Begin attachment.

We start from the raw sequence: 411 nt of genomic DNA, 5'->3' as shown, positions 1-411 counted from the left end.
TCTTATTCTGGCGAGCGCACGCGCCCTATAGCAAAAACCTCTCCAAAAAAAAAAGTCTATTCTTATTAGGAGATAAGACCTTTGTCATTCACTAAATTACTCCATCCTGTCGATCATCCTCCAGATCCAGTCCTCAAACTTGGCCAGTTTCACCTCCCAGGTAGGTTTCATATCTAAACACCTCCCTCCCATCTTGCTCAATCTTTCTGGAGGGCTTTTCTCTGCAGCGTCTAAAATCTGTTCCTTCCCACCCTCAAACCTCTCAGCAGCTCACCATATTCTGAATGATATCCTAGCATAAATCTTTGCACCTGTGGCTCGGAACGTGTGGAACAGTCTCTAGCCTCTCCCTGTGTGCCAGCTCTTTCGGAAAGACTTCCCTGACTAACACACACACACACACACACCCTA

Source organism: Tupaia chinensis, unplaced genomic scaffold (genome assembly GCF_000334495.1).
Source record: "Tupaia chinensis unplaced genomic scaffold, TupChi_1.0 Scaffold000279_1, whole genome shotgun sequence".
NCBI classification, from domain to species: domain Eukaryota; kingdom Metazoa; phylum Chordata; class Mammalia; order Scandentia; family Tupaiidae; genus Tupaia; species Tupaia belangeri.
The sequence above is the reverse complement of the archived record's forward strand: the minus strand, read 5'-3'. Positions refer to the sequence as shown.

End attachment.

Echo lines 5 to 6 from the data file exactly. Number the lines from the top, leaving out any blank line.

NCBI classification, from domain to species: domain Eukaryota; kingdom Metazoa; phylum Chordata; class Mammalia; order Scandentia; family Tupaiidae; genus Tupaia; species Tupaia belangeri.
The sequence above is the reverse complement of the archived record's forward strand: the minus strand, read 5'-3'. Positions refer to the sequence as shown.